'Strong Island' has been a labor of love and dedication on the part of so many people, that it's just an incredible recognition to be honored. And to be the first trans director - and, I believe, the first African-American trans director - to be nominated for an Academy Award is incredibly, incredibly special to me.
Film festivals are usually unpleasant experiences on some level. The lines are ridiculous, the crowds are ridiculous, or the schedules are impossibly arranged: 'You say that there's a film you really want to see? Try the 8 A.M. show! Oh, it's too bad you didn't get to bed until 2 A.M. the night before.'
I hope that audiences understand that there is a precariousness to black lives in this country that we need to address, that there has always been a precariousness to black lives in this country that we need to address. In fact, our country is built on the precariousness of black lives, the disposability of black lives.
White communities - and I exempt poor white communities from this - have power over their representation. White people have the ability to define themselves, to exert their agency in a way that they get to be believed. No one believes black people. No one. Until a white person vouches for them.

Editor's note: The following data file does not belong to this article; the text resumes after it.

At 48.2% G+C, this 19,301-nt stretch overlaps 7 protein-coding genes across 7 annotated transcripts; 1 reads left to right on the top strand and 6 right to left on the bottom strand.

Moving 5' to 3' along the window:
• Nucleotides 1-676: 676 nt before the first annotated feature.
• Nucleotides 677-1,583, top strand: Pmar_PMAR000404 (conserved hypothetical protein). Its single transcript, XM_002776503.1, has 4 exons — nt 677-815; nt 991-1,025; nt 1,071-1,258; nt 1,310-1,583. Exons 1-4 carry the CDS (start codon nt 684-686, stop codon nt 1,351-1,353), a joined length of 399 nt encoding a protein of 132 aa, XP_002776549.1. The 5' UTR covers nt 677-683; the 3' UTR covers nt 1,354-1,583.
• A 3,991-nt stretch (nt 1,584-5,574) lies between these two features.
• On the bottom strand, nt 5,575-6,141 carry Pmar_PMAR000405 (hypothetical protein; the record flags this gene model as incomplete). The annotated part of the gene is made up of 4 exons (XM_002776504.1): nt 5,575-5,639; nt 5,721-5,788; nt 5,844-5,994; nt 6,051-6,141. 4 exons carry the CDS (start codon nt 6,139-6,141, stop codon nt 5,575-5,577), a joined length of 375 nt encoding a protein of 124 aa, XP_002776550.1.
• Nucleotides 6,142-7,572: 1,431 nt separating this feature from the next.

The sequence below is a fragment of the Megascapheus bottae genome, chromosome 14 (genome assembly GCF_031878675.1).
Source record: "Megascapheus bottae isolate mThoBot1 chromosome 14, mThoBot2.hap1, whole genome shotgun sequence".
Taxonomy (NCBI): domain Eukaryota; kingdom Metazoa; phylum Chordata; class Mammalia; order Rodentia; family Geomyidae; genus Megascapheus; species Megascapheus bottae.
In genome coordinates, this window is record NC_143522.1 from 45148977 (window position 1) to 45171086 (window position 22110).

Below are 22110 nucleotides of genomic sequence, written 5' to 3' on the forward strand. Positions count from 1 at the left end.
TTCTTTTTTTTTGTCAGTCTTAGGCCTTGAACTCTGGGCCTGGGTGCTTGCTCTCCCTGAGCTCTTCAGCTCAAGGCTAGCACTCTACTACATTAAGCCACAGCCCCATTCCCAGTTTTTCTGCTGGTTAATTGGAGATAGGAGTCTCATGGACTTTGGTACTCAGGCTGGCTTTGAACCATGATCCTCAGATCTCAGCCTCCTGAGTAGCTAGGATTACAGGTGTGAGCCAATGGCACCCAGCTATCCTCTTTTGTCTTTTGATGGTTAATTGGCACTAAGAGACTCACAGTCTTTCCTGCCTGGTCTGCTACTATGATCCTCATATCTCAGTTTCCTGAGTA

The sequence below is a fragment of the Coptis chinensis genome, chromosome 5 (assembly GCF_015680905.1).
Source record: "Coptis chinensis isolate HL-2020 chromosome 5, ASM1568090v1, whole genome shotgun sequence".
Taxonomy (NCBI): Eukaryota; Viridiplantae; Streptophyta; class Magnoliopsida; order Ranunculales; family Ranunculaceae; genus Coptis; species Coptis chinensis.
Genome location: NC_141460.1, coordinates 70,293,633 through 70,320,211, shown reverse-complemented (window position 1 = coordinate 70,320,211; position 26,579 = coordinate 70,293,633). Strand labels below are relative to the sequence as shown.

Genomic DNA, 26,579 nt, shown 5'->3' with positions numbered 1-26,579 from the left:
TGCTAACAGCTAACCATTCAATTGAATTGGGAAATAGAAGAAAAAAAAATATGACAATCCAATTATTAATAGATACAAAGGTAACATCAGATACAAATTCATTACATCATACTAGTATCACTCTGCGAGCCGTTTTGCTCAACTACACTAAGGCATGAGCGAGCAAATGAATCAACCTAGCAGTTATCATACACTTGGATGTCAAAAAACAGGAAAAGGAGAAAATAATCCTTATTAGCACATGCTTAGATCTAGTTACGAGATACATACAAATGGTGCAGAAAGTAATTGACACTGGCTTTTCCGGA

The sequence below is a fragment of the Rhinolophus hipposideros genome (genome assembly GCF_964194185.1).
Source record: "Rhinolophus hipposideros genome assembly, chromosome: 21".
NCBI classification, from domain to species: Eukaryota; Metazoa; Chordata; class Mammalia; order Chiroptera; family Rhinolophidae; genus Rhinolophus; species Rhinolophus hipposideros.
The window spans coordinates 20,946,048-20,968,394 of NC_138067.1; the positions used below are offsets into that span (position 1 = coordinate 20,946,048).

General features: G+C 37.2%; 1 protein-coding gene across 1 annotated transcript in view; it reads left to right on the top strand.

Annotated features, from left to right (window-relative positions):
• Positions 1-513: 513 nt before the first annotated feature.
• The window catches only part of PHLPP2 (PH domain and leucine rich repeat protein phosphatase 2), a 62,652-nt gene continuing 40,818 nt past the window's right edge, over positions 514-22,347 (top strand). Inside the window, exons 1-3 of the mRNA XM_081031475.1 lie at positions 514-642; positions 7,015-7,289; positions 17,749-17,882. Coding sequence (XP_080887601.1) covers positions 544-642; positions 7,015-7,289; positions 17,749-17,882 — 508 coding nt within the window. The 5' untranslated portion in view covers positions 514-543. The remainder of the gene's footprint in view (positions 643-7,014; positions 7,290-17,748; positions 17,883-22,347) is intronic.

It would have been tough for anyone to adapt 'Push' - an amazing but wrenching novel by Sapphire - for the screen, and I think director Lee Daniels made interesting choices, particularly with Precious' fantasies. In my view, some of them work and some do not, but they are definitely provocative directorial choices.
Everyone in the street where I grew up was given the same message: You can be anything; you can do anything. That wasn't extraordinary; that was ordinary for us. My folks didn't believe in black exceptionalism. There's nothing exceptional about 'You can have that, too' - except when it comes to justice. You can't have that.